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The Toughest Job in UK Counter-Terrorism

Margaret Gilmore
Commentary, 16 April 2009
UK Counter-terrorism, Terrorism, UK, Intelligence, Terrorism, Europe
Assistant Commissioner John Yates has been parachuted into the job of the UK’s most senior counter-terrorism officer. He was appointed amidst a crisis created by his predecessor. The affair underlines the tough brief that the new incumbent must master, whilst negotiating a treacherous political terrain.

A New Counter-Terrorism Chief

The UK has a new police chief in charge of anti-terrorist operations. For Assistant Commissioner John Yates it will be a steep learning curve. Propelled without notice into the job on 9 April, he must now take the reins, win the confidence of thousands of police officers who will be under his command, and get his head round the wider political dimensions of his new role.

As Assistant Commissioner in charge of Specialist Operations, he will not be running day-to-day investigations -- that will be undertaken by one of his deputies, the Head of Counter-Terrorist Command. But John Yates is in overall command – taking an operational overview and setting strategy-- nationally as well as in London. He also takes responsibility for diplomatic, VIP and Royal Protection here and for UK interests abroad. He has many qualities which will help him-- not least years of experience as a detective. And his management skills, his integrity and his finely tuned political instincts have been well tested in the past and are not in question. But he does not have a pedigree in anti-terrorist work, and getting to grips with the specifics of the role could prove his biggest challenge.

AC Yates is one of the most high profile senior policemen in the country-- a focussed, determined officer with a forensic attitude to police work, and the ability to deal with the internal and external politics which will inevitably come his way in his new job. That of course is why he has been parachuted into the role. He is the Met's trouble shooter. He was called in to deal with the 2004 Boxing Day Asian Tsunami and soon had more than 2,000 UK police officers working on identifying victims. He was tasked with coordinating the Met's response to the shooting by police of Jean Charles de Menezes, an innocent Brazilian, in the wake of the 7 July bomb attacks. He travelled to a relatively remote Brazilian village to apologise to the dead man’s devastated grieving parents for the fact that police had mistaken their son for a terrorist. In January 2006, he was awarded the Queen’s Police Medal for distinguished services to policing.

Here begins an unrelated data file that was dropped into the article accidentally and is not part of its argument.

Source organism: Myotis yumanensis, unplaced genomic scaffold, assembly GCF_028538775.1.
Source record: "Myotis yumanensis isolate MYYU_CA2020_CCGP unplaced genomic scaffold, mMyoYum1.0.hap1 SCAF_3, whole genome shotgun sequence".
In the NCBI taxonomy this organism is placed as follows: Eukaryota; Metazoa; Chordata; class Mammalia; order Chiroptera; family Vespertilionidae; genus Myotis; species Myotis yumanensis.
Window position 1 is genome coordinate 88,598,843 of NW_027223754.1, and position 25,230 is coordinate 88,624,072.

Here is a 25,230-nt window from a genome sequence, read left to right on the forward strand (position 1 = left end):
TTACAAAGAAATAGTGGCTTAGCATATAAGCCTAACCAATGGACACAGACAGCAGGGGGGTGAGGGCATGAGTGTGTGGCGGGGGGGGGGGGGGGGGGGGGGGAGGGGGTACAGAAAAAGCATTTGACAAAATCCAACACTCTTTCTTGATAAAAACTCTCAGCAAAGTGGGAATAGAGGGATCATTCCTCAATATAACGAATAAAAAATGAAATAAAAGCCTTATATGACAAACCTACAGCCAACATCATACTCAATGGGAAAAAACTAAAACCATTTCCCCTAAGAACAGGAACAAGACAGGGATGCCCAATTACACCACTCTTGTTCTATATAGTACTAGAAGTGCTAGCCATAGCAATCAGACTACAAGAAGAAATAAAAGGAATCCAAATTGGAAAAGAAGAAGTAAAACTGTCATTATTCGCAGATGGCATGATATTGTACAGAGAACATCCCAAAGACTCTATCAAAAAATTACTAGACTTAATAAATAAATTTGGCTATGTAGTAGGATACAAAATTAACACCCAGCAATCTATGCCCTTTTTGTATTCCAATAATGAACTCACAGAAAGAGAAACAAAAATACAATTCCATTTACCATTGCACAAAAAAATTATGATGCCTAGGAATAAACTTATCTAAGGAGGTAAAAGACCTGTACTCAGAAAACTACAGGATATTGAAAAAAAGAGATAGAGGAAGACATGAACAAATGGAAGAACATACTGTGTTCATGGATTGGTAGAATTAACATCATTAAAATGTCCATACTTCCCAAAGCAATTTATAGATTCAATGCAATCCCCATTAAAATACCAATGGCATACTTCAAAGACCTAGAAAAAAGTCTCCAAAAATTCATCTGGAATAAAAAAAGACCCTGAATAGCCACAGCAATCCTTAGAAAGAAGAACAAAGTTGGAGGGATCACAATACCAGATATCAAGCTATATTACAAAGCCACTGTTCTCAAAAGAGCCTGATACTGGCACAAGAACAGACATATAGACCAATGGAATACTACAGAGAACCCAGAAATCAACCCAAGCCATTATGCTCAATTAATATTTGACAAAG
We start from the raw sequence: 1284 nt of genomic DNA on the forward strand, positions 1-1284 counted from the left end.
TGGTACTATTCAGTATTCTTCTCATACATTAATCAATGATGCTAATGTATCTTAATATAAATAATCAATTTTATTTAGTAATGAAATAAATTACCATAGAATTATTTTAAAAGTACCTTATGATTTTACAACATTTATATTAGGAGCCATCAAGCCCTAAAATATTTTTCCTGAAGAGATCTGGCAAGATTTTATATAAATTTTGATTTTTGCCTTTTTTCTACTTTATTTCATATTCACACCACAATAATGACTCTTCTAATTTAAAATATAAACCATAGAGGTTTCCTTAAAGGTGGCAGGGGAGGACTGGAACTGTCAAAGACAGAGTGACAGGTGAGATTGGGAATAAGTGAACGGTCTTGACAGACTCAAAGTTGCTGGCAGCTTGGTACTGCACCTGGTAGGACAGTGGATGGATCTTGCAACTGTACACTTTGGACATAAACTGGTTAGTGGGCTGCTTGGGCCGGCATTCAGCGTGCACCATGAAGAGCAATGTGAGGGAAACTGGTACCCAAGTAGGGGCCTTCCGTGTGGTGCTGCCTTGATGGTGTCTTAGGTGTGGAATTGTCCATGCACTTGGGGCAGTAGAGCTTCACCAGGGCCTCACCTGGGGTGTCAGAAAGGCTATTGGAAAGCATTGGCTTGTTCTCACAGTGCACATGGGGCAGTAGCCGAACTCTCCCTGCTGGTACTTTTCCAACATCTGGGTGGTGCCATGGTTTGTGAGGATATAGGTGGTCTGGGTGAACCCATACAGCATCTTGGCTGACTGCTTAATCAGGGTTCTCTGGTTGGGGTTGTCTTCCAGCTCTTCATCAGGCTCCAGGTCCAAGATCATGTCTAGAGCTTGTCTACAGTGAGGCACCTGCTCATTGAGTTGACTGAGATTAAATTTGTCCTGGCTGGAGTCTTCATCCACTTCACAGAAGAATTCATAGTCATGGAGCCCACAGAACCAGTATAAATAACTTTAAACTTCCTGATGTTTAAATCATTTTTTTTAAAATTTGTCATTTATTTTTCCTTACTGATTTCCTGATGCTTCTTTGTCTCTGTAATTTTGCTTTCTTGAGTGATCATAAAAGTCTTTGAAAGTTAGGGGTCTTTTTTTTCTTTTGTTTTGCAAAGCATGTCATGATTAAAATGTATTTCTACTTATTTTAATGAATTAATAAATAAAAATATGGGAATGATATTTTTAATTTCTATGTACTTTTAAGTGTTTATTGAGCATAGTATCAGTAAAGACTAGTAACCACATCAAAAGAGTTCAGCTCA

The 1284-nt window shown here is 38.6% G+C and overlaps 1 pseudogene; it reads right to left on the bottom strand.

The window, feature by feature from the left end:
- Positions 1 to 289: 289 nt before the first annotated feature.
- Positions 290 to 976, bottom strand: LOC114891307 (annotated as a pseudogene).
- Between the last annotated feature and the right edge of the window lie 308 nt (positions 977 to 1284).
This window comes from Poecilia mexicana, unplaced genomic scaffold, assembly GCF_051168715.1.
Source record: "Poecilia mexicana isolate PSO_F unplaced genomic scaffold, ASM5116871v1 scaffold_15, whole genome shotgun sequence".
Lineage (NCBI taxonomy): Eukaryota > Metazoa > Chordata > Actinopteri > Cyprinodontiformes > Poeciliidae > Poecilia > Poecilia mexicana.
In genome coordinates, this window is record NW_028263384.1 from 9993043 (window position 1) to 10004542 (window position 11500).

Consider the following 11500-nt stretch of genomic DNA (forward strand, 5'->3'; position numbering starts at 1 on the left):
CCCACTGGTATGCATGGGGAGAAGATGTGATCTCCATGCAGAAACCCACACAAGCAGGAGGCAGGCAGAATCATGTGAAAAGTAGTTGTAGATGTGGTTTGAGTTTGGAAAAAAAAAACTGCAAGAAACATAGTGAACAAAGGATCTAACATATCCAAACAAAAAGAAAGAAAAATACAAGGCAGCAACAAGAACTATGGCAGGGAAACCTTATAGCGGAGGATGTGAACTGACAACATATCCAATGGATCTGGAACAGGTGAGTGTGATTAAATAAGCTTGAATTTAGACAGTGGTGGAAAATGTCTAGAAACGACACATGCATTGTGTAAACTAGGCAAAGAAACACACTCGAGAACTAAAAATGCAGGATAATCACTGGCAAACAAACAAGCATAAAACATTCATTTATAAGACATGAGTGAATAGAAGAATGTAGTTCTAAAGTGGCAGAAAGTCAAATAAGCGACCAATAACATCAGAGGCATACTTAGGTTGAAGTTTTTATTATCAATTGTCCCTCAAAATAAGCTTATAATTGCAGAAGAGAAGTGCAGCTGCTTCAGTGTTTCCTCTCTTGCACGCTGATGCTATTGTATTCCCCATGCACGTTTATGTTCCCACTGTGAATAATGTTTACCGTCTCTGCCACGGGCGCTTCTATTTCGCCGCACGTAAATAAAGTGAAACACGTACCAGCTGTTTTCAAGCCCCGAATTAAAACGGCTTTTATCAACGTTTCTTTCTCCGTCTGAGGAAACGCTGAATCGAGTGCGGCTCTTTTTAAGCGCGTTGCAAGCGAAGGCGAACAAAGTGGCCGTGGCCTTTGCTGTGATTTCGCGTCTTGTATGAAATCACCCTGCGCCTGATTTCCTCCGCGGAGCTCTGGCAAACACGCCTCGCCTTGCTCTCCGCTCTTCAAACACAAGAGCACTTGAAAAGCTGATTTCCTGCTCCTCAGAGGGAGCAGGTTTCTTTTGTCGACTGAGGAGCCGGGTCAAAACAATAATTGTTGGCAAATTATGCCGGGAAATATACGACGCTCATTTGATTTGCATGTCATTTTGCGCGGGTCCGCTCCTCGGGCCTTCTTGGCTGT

He was put in charge of the Cash for Honours inquiry -- investigating whether peerages had been offered in return for loans to political parties. AC Yates displayed steely resolve, taking on and challenging businessmen and women, civil servants, party workers and even his own political masters -- knowing that the tiniest slip or leak would be seized on and exposed. His team arrested close allies of the then Prime Minister and indeed interviewed Tony Blair as a witness. It was one of the most secret processes ever mounted by the Met. Only a handful of trusted detectives were allowed access to the secure inquiry room at Scotland Yard. Yet despite the sixteen month investigation Yates did not unearth enough evidence for the Crown Prosecution Service to recommend anyone be prosecuted. John Yates defended his inquiry in the face of criticism that it was a whitewash. He had he claimed received ‘less than full co-operation’ from some involved.

Job with a Political Edge

AC Yates will in future take his place alongside ministers in the Government crisis committee COBRA when it tackles counter-terrorism emergencies. He will regularly find himself briefing and advising politicians on terrorism and security, and when an operation is likely to bring political fallout-- as this latest crisis has. He will need to deal with diplomats and the Royal Household, ensuring they are safe from terrorists and from attention seekers. He will have to keep abreast of the latest intelligence and on the technologies available to terrorists and to the police and intelligence agencies to combat the threat. He will be forming close contacts with counterparts in intelligence: increasingly police and MI5 work together – as they did on Operation Pathway – the recent covert operation possibly compromised by his predecessor Bob Quick.

In his former role as Assistant Commissioner running the Specialist Crime Directorate and overseeing murders and serious crimes, John Yates already had a place on the Met's Senior Management Board -- he will continue to be on the team in his new role, and must now work on damage limitation following the resignation of Bob Quick.